United States District Court, N.D. West Virginia
MEMORANDUM OPINION AND ORDER ADOPTING REPORT AND
RECOMMENDATION [DKT. NO. 18], DENYING PLAINTIFF'S MOTION
FOR SUMMARY JUDGMENT [DKT. NO. 13], GRANTING DEFENDANT'S
MOTION FOR SUMMARY JUDGMENT [DKT. NO. 17], AND DISMISSING THE
CASE WITH PREJUDICE
M. KEELEY, UNITED STATES DISTRICT JUDGE.
March 26, 2018, the plaintiff, Regina Ratoma Bertrand Fazen
(“Fazen”), filed a complaint seeking review of
the adverse decision of the defendant, Nancy Berryhill,
Acting Commissioner of Social Security (“the
Commissioner”) (Dkt. No. 1). On December 20, 2018, the
Honorable Michael J. Aloi, United States Magistrate Judge,
issued a Report and Recommendation (“R&R”),
recommending that the Court affirm the Commissioner's
decision (Dkt. No. 18). Pending before the Court are
Fazen's timely objections to the Magistrate Judge's
recommendations (Dkt. No. 19).
reasons that follow, the Court OVERRULES
Fazen's objections (Dkt. No. 19) and
ADOPTS the R&R (Dkt. No. 18).
Accordingly, it DENIES Fazen's motion
for summary judgment (Dkt. No. 13), GRANTS
the Commissioner's motion for summary judgment (Dkt. No.
17), AFFIRMS the Commissioner's
decision, and DISMISSES this case
Court has jurisdiction over this case pursuant to 42 U.S.C.
§ 405(g) and 42 U.S.C. § 1383(c)(3). As part of its
review of the R&R, the Court incorporates by reference
Magistrate Judge Aloi's thorough recitation of the facts
surrounding Fazen's disability insurance benefits
(“DIB”) and supplemental security income
(“SSI”) claims, as well as his articulation of
the Commissioner's five-step evaluation process (Dkt. No.
18 at 2-32). Because Fazen's arguments on appeal relate
only to her alleged mental impairments, the Court focuses its
discussion on that issue.
record reflects that Fazen began seeing psychiatrist Alfredo
Aguirre, M.D. (“Dr. Aguirre”) no later than
December 2011, at which time she reported feelings of
anxiety, anger, frustration, and moodiness, a personal
history of anxiety, depression and migraine headaches, and a
family history of bipolar disorder (Dkt. No. 9-9 at 41). On
December 7, 2011, Dr. Aguirre diagnosed Fazen with major
depression, anxiety disorder, and panic disorder, and
prescribed an antidepressant. Id. at 41. Dr. Aguirre
continued to treat Fazen once every one to two months over
the next several years, prescribing various mental health
medications as she continued to report symptoms of anxiety
August 2, 2012, Fazen, then 36 years old, filed a
“protective” application for disability insurance
benefits, alleging an onset date of June 1, 2012 (Dkt. No.
9-7 at 1-8). On March 25, 2014, Dr. Aguirre completed a
Mental Impairment Questionnaire at the request of the state
agency (Dkt. No. 9-10 at 30-39). Dr. Aguirre opined that
Fazen had marked daily living restrictions; extreme social
functioning difficulties; extreme concentration, persistence,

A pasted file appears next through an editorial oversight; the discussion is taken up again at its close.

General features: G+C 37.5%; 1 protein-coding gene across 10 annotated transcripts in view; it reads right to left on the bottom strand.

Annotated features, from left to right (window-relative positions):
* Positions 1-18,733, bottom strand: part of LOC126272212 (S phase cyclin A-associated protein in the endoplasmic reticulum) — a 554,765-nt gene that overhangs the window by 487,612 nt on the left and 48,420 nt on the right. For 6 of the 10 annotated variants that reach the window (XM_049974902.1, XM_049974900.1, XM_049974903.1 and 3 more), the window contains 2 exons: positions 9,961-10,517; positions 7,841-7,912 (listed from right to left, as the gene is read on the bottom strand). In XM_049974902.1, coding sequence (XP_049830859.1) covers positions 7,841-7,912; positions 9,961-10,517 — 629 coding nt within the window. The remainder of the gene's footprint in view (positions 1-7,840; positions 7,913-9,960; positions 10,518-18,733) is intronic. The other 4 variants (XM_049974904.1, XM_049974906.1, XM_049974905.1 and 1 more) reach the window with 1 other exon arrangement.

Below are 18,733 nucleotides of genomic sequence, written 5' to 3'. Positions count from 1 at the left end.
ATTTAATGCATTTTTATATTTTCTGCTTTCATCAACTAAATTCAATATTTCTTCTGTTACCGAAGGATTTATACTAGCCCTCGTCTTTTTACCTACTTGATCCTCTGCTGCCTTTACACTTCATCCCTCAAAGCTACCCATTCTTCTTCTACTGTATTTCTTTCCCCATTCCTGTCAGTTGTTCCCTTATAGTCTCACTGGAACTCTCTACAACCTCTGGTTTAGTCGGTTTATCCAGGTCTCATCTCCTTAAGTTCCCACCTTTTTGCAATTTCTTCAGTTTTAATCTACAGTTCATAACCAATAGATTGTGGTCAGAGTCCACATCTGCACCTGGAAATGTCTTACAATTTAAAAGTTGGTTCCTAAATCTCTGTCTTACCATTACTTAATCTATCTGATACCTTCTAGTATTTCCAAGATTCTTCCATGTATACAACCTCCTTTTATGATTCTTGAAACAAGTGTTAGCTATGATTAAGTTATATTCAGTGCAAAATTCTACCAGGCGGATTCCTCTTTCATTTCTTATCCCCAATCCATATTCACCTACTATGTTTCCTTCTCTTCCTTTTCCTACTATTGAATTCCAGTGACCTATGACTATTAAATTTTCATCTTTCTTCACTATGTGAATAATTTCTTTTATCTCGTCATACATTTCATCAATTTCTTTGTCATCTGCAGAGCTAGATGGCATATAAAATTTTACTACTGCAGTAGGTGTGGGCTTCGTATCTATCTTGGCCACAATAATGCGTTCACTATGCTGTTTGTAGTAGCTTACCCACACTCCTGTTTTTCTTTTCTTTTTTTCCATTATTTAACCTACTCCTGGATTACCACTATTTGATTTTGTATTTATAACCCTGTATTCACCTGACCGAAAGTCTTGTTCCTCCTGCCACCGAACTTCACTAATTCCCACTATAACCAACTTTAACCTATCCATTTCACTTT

or pace difficulties; and one or two extended episodes of
decompensation within a 12-month period. Id. at 34.
He also indicated, however, that Fazen was not limited in
understanding and remembering short and simple instructions
and was only moderately limited in remembering locations and
work-like procedures. Id. at 36.
terms of concentration and persistence, Dr. Aguirre opined
that, with the exception of marked limitations in the
abilities to carry out detailed instructions and to sustain
an ordinary routine without special supervision, Fazen was
only moderately limited in other abilities in this category,
including the following: carrying out simple instructions;
maintaining attention and concentration for extended periods;
performing activities within a schedule, maintaining regular
attendance, and being punctual; working in coordination with
or proximity to others without being distracted by them;
making simple work-related decisions; completing a normal
workday and workweek without interruptions from
psychologically based symptoms; and performing at a
consistent pace without an unreasonable number and length of
rest periods. Id. at 36-37.
Aguirre further opined that, while Fazen was markedly limited
in adaptation (i.e., , the ability to respond
appropriately to changes in the work setting) and some social
interaction abilities (e.g., the ability to accept
instructions and respond appropriate to criticism from
supervisors), there was no evidence that she was limited in
her abilities to get along with coworkers or peers without
distracting them or exhibiting behavioral extremes, or to
maintain socially appropriate behavior and to adhere to basic
standards or neatness or cleanliness. Id. at 37-38.
Commissioner denied Fazen's claims at both the initial
and reconsideration levels (Dkt. No. 9-5 at 3-7, 12-18). Upon
Fazen's request, Administrative Law Judge Karen B. Kostol
(“ALJ”) held a hearing on May 8, 2014 (Dkt. No.
9-3 at 2-25), following which she denied Fazen's claim
(Dkt. No. 9-4 at 51-66). Fazen sought review from the Appeals
Council, which remanded the case to the ALJ. Id. at
a supplemental hearing on December 5, 2016 (Dkt. No. 9-2 at
50-81), the ALJ entered a second decision denying Fazen's
claims on August 29, 2017. Id. at 21-46. On January
26, 2018, the Appeals Council denied Fazen's request for
review, id. at 2-4, which made the ALJ's second
decision the final decision of the Commissioner. Thereafter,
on March 26, 2018, Fazen filed suit in this Court, seeking
reversal of the Commissioner's final ...